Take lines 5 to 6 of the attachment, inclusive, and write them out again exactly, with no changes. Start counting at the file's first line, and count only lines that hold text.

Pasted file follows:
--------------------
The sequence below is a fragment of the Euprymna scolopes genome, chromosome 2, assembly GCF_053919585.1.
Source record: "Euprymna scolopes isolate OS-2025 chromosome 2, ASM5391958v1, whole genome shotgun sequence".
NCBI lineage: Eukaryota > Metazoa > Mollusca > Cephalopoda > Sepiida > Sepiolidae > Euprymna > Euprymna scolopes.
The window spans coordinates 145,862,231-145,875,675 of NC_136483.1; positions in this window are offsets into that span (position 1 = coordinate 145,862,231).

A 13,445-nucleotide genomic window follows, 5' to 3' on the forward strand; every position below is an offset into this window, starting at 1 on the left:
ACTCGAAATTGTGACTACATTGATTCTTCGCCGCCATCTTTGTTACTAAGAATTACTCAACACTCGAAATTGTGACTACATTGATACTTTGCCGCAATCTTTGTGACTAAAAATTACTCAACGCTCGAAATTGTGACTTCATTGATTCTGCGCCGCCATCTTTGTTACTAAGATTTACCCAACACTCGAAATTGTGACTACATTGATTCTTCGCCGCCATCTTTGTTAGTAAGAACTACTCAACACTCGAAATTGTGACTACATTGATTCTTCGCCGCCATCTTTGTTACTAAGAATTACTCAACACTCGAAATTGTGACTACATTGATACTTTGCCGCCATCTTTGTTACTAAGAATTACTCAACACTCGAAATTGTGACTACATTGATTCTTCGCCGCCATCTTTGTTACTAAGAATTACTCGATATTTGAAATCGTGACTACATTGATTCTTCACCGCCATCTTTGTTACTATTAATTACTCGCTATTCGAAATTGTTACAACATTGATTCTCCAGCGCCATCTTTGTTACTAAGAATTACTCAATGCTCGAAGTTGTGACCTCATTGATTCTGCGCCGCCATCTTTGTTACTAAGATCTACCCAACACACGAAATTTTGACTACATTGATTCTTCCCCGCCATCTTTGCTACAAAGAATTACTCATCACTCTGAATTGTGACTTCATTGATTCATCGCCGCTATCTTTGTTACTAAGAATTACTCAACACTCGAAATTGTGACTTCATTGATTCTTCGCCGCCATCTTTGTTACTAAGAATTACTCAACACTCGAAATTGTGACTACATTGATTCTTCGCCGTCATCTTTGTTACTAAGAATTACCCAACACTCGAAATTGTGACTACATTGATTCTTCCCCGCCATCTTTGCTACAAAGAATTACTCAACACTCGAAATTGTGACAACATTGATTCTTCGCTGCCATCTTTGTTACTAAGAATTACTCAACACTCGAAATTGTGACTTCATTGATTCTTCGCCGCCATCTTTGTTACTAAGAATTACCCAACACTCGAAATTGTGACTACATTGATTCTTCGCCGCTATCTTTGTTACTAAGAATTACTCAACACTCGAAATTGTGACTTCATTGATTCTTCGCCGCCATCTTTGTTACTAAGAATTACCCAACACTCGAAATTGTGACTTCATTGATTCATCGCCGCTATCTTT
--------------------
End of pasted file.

A 13,445-nucleotide genomic window follows, 5' to 3' on the forward strand; every position below is an offset into this window, starting at 1 on the left:
ACTCGAAATTGTGACTACATTGATTCTTCGCCGCCATCTTTGTTACTAAGAATTACTCAACACTCGAAATTGTGACTACATTGATACTTTGCCGCAATCTTTGTGACTAAAAATTACTCAACGCTCGAAATTGTGACTTCATTGATTCTGCGCCGCCATCTTTGTTACTAAGATTTACCCAACACTCGAAATTGTGACTACATTGATTCTTCGCCGCCATCTTTGTTAGTAAGAACTACTCAACACTCGAAATTGTGACTACATTGATTCTTCGCCGCCATCTTTGTTACTAAGAATTACTCAACACTCGAAATTGTGACTACATTGATACTTTGCCGCCATCTTTGTTACTAAGAATTACTCAACACTCGAAATTGTGACTACATTGATTCTTCGCCGCCATCTTTGTTACTAAGAATTACTCGATATTTGAAATCGTGACTACATTGATTCTTCACCGCCATCTTTGTTACTATTAATTACTCGCTATTCGAAATTGTTACAACATTGATTCTCCAGCGCCATCTTTGTTACTAAGAATTACTCAATGCTCGAAGTTGTGACCTCATTGATTCTGCGCCGCCATCTTTGTTACTAAGATCTACCCAACACACGAAATTTTGACTACATTGATTCTTCCCCGCCATCTTTGCTACAAAGAATTACTCATCACTCTGAATTGTGACTTCATTGATTCATCGCCGCTATCTTTGTTACTAAGAATTACTCAACACTCGAAATTGTGACTTCATTGATTCTTCGCCGCCATCTTTGTTACTAAGAATTACTCAACACTCGAAATTGTGACTACATTGATTCTTCGCCGTCATCTTTGTTACTAAGAATTACCCAACACTCGAAATTGTGACTACATTGATTCTTCCCCGCCATCTTTGCTACAAAGAATTACTCAACACTCGAAATTGTGACAACATTGATTCTTCGCTGCCATCTTTGTTACTAAGAATTACTCAACACTCGAAATTGTGACTTCATTGATTCTTCGCCGCCATCTTTGTTACTAAGAATTACCCAACACTCGAAATTGTGACTACATTGATTCTTCGCCGCTATCTTTGTTACTAAGAATTACTCAACACTCGAAATTGTGACTTCATTGATTCTTCGCCGCCATCTTTGTTACTAAGAATTACCCAACACTCGAAATTGTGACTTCATTGATTCATCGCCGCTATCTTT